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HOW DO YOU FIND A MISSING ACTRESS IN A CITY WHERE EVERYONE'S PLAYING A ROLE?
Soho. 1965. Anna Treadway is working as a dresser at the Galaxy Theatre. When the American actress Iolanthe Green disappears after an evening's performance, the newspapers are wild with speculation about her fate. But as the news grows old and the case grows colder, it seems Anna is the only person left determined to find out the truth.
Her search for the missing actress will take her into an England she did not know existed: an England of jazz clubs and prison cells, backstreet doctors and seaside ghost towns, where her carefully calibrated existence will be upended by violence but also, perhaps, by love. For in order to uncover Iolanthe's secrets, Anna is going to have to face up to a few of her own...
"Anna Treadway lived on Neal Street in a tiny two-bed flat above a Turkish cafe. She went to bed each night smelling cumin, lamb and lemons, listening to the jazz refrain from Ottmar’s radio below. She woke to the rumble and cry of the marketmen surging below her window and to the sharp, pungent smell of vegetables beginning to decay. When she went to buy fruit at seven o’clock it took her past the Punjab India restaurant. Past the emerald green face of Ellen Keeley the barrow maker. Past the dirty oxblood tiles of the tube station where Neal Street ended and James Street began. Past Floral Street where the market boys drank their wages away and down, down, down to the Garden. Covent Garden: once the convent garden. Now so full of sin and earth and humanity. Still a garden really, after all these years."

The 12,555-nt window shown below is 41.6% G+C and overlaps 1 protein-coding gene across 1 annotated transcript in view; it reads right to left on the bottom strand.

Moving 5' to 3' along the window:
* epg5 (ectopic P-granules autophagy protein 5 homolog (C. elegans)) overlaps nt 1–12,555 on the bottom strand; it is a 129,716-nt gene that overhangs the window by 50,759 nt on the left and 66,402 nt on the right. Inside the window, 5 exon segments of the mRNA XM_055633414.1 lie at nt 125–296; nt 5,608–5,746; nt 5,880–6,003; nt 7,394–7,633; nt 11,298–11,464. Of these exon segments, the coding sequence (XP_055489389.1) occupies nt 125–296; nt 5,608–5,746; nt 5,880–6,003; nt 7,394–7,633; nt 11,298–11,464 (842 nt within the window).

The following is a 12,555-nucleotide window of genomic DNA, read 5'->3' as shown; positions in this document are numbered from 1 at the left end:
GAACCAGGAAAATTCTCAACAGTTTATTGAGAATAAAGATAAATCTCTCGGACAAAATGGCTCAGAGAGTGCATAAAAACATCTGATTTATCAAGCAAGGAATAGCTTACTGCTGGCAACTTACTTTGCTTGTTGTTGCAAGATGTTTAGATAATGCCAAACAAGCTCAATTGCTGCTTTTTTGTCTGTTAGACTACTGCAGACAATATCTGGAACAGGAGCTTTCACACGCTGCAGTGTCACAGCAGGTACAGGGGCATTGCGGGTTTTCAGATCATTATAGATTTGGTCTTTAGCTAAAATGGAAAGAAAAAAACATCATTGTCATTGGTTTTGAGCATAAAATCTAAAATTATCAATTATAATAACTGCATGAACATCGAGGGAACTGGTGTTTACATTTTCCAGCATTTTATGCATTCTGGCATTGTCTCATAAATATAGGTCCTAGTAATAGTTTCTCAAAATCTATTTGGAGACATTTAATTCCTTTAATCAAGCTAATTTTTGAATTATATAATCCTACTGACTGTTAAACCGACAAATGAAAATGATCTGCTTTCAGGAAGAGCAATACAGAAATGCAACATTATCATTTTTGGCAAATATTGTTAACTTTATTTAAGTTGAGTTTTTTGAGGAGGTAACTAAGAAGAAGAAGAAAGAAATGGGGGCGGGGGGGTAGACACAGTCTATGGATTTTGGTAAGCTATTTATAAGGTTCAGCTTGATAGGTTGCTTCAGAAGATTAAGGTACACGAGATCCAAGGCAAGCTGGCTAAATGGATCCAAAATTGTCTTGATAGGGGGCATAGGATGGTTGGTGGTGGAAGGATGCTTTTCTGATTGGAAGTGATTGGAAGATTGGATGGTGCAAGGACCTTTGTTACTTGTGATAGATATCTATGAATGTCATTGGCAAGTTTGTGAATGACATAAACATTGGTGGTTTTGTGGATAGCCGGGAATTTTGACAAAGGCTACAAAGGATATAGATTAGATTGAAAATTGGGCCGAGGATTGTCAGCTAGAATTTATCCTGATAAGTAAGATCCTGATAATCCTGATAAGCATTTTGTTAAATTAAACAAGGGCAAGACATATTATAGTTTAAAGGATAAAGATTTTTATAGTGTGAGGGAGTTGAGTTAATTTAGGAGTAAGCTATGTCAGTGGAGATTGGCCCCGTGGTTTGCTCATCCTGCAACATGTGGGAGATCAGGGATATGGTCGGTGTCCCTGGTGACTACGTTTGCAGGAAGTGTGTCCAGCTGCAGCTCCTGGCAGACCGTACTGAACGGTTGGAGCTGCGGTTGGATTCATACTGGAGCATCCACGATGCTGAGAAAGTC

Reviews for Miss Treadway & the Field of Stars
‘A fabulous depiction of a London where the 'Swinging Sixties' hides a darker more complicated story of prejudice and struggle. I loved the strong women and evocative writing from an author offering more questions than clues’ Helen Simonson, author of Major Pettigrew’s Last Stand
‘A fabulous period piece, expertly evoked, that looks at race, identity, isolation and acceptance, and everyone’s need to find love’ Daily Mail
‘Well researched and well crafted’ Observer
‘A deftly assured debut, full of layers and characters that come alive in a few vivid sentences. I can’t wait to read more from Miranda Emmerson’ Red
‘A zippy read set in the Swinging Sixties’ Good Housekeeping
One of Elle magazine's three new novels everyone's reading this year
One of Stylist magazine's most exciting reads for January
A Bookmuse recommended read